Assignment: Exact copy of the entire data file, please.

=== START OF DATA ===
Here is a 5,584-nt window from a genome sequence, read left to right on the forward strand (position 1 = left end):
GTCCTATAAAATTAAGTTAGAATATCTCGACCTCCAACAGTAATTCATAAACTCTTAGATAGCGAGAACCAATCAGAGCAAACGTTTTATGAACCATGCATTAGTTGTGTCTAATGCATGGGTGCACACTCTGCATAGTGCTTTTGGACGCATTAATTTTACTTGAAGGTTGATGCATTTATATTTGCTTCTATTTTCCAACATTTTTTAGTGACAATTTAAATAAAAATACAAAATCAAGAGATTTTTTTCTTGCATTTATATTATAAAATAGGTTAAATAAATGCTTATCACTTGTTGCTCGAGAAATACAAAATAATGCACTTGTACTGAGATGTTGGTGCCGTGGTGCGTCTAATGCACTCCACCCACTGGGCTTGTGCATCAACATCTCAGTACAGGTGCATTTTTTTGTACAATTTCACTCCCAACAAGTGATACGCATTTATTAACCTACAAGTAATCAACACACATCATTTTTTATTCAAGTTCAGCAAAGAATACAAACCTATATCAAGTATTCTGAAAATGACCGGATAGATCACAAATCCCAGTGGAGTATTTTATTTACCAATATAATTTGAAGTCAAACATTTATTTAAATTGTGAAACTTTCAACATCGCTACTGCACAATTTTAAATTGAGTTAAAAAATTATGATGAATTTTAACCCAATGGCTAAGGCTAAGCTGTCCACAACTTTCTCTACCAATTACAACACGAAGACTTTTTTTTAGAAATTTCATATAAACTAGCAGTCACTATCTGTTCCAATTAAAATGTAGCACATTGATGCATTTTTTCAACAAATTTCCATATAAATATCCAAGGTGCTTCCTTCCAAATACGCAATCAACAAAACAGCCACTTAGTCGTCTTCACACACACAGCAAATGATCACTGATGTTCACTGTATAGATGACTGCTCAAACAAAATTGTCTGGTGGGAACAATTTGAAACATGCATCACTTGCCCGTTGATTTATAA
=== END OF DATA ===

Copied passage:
Here is a 5,584-nt window from a genome sequence, read left to right on the forward strand (position 1 = left end):
GTCCTATAAAATTAAGTTAGAATATCTCGACCTCCAACAGTAATTCATAAACTCTTAGATAGCGAGAACCAATCAGAGCAAACGTTTTATGAACCATGCATTAGTTGTGTCTAATGCATGGGTGCACACTCTGCATAGTGCTTTTGGACGCATTAATTTTACTTGAAGGTTGATGCATTTATATTTGCTTCTATTTTCCAACATTTTTTAGTGACAATTTAAATAAAAATACAAAATCAAGAGATTTTTTTCTTGCATTTATATTATAAAATAGGTTAAATAAATGCTTATCACTTGTTGCTCGAGAAATACAAAATAATGCACTTGTACTGAGATGTTGGTGCCGTGGTGCGTCTAATGCACTCCACCCACTGGGCTTGTGCATCAACATCTCAGTACAGGTGCATTTTTTTGTACAATTTCACTCCCAACAAGTGATACGCATTTATTAACCTACAAGTAATCAACACACATCATTTTTTATTCAAGTTCAGCAAAGAATACAAACCTATATCAAGTATTCTGAAAATGACCGGATAGATCACAAATCCCAGTGGAGTATTTTATTTACCAATATAATTTGAAGTCAAACATTTATTTAAATTGTGAAACTTTCAACATCGCTACTGCACAATTTTAAATTGAGTTAAAAAATTATGATGAATTTTAACCCAATGGCTAAGGCTAAGCTGTCCACAACTTTCTCTACCAATTACAACACGAAGACTTTTTTTTAGAAATTTCATATAAACTAGCAGTCACTATCTGTTCCAATTAAAATGTAGCACATTGATGCATTTTTTCAACAAATTTCCATATAAATATCCAAGGTGCTTCCTTCCAAATACGCAATCAACAAAACAGCCACTTAGTCGTCTTCACACACACAGCAAATGATCACTGATGTTCACTGTATAGATGACTGCTCAAACAAAATTGTCTGGTGGGAACAATTTGAAACATGCATCACTTGCCCGTTGATTTATAA